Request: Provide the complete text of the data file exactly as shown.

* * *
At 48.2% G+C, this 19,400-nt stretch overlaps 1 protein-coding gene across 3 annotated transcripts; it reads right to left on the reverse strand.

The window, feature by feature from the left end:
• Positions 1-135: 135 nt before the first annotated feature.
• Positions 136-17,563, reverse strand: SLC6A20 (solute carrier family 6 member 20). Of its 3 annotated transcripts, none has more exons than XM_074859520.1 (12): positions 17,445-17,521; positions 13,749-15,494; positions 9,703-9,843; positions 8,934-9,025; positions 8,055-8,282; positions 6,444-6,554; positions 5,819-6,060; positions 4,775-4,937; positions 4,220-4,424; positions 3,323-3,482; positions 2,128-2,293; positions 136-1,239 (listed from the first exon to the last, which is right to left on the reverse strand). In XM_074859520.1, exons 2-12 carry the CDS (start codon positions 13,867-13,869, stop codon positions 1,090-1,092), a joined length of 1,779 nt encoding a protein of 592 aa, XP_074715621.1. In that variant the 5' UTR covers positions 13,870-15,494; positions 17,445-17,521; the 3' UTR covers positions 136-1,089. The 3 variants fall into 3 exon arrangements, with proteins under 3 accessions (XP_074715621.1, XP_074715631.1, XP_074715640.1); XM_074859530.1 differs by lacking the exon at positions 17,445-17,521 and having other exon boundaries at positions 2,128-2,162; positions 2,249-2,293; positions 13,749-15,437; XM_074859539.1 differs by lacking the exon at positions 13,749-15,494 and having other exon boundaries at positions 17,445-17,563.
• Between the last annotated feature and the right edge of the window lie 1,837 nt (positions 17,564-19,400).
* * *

At 48.2% G+C, this 19,400-nt stretch overlaps 1 protein-coding gene across 3 annotated transcripts; it reads right to left on the reverse strand.

The window, feature by feature from the left end:
• Positions 1-135: 135 nt before the first annotated feature.
• Positions 136-17,563, reverse strand: SLC6A20 (solute carrier family 6 member 20). Of its 3 annotated transcripts, none has more exons than XM_074859520.1 (12): positions 17,445-17,521; positions 13,749-15,494; positions 9,703-9,843; positions 8,934-9,025; positions 8,055-8,282; positions 6,444-6,554; positions 5,819-6,060; positions 4,775-4,937; positions 4,220-4,424; positions 3,323-3,482; positions 2,128-2,293; positions 136-1,239 (listed from the first exon to the last, which is right to left on the reverse strand). In XM_074859520.1, exons 2-12 carry the CDS (start codon positions 13,867-13,869, stop codon positions 1,090-1,092), a joined length of 1,779 nt encoding a protein of 592 aa, XP_074715621.1. In that variant the 5' UTR covers positions 13,870-15,494; positions 17,445-17,521; the 3' UTR covers positions 136-1,089. The 3 variants fall into 3 exon arrangements, with proteins under 3 accessions (XP_074715621.1, XP_074715631.1, XP_074715640.1); XM_074859530.1 differs by lacking the exon at positions 17,445-17,521 and having other exon boundaries at positions 2,128-2,162; positions 2,249-2,293; positions 13,749-15,437; XM_074859539.1 differs by lacking the exon at positions 13,749-15,494 and having other exon boundaries at positions 17,445-17,563.
• Between the last annotated feature and the right edge of the window lie 1,837 nt (positions 17,564-19,400).